If you temporarily move away from your home, you may continue to receive the exemption if you do not establish a principal residence elsewhere, you intend to return to the home, and you are away less than two years. You may continue to receive the exemption if you do not occupy the residence for more than two years only if you are in military service serving inside or outside of the United States or live in a facility providing services related to health, infirmity or aging.

6. If I live in a home that has multiple owners, can I qualify for the residence homestead exemption on the home?

If you are not the sole owner of the property to which the residence homestead exemption applies, one of these ownership situations may apply.

  • If a married couple qualifies their property for residence homestead exemption, the spouses are treated as community property owners with 100 percent ownership for each spouse.
  • If you inherited property, you may be eligible as an heir property owner to be considered the sole owner for the residence homestead exemption.
  • If you have partial ownership but are not married or did not inherit property, the exemption amount is based on the interest you own.

For example, if you own a 50 percent interest in a residence homestead, you will receive only one-half, or $20,000, of a $40,000 residence homestead offered by a school district.

7. What is the deadline for filing a residence homestead exemption?

The completed application and required documentation are due no later than April 30 of the tax year for which you are applying. A late residence homestead exemption application, however, may be filed up to two years after the delinquency date, which is usually Feb. 1.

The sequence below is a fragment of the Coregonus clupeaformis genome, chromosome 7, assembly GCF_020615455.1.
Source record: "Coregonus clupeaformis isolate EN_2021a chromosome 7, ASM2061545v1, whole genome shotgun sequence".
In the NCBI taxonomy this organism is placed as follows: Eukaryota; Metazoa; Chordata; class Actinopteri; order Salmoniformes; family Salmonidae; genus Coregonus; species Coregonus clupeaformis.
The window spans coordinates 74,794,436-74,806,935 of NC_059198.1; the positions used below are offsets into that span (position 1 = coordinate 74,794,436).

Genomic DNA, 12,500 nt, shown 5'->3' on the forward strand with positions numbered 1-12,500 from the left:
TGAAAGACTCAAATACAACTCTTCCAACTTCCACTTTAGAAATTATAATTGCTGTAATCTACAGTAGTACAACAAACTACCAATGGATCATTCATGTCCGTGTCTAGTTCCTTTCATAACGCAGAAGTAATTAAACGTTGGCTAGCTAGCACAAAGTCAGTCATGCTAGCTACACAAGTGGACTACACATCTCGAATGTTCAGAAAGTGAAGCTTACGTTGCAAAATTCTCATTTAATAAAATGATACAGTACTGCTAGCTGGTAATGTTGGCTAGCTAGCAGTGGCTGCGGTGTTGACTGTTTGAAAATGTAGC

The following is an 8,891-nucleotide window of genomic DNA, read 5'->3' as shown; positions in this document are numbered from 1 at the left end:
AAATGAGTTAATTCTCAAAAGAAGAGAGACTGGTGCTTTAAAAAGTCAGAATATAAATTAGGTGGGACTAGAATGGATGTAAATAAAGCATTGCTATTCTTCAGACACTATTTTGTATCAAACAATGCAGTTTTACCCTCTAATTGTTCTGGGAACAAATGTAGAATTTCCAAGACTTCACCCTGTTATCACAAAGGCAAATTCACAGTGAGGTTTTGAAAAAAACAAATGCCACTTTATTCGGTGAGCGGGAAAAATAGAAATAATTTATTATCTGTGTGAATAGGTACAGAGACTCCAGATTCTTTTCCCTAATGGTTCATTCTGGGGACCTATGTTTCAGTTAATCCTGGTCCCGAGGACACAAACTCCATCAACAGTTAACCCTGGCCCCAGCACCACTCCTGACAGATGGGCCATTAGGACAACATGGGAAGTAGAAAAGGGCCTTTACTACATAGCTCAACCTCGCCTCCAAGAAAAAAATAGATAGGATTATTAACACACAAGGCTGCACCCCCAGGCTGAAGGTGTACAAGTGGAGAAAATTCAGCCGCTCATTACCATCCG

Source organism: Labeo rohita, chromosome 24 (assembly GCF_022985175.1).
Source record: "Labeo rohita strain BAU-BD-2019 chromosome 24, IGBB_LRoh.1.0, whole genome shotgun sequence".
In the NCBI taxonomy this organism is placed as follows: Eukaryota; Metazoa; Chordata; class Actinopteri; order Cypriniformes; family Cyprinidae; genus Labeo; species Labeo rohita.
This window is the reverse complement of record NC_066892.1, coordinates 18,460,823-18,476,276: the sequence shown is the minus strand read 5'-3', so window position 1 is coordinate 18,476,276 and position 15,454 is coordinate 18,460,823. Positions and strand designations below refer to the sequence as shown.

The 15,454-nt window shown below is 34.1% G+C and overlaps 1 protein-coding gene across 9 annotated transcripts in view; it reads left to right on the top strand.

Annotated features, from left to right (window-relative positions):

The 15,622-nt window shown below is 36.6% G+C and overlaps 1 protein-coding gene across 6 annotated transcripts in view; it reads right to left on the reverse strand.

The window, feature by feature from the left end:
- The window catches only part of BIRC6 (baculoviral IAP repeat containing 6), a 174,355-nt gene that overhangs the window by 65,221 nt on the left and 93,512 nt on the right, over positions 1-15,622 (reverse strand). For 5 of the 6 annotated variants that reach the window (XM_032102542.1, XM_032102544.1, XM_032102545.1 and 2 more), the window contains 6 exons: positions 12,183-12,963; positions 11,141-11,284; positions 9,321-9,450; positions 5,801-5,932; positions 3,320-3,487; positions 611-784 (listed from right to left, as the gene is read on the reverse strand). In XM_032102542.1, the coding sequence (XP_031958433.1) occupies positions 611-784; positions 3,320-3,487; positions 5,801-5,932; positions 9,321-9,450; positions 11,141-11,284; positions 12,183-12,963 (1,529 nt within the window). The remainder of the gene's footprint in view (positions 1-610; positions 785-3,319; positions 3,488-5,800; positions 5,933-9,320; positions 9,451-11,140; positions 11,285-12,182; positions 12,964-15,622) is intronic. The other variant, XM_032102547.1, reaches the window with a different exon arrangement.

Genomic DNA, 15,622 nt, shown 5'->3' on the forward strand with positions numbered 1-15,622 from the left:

Contact your local appraisal district for more information regarding your eligibility.

Contact your Local Insurance Agent, Austin Insurance Group for a free, no-obligation insurance quote today.

Austin Insurnance Group / Torabi Inc #1 Rated Insurance Agency

Metlife Auto Insurance Group Discounts

Quality Coverage and Savings with Metlife Auto Insurance Group Discounts.  Metlife Auto & Home Insurance Discounts.

Great coverage at an affordable price! MetLife Auto & Home has saved many customers an average of $536/year on auto insurance.*

Get discounts based on where you work or groups you belong to!

Here are a few of the companies that we offer Metlife auto insurance group discounts for.


  • Bank of America
  • Dell
  • Lowes
  • Metlife
  • Texas American Lung Association
  • UPS
  • Verizon


  • Family Circle
  • Ladies Home Journal
  • Nascar Race Fan
  • National Rifle Association


  • National Multiple Sclerosis Society
  • Triathlon Association
  • Union Groups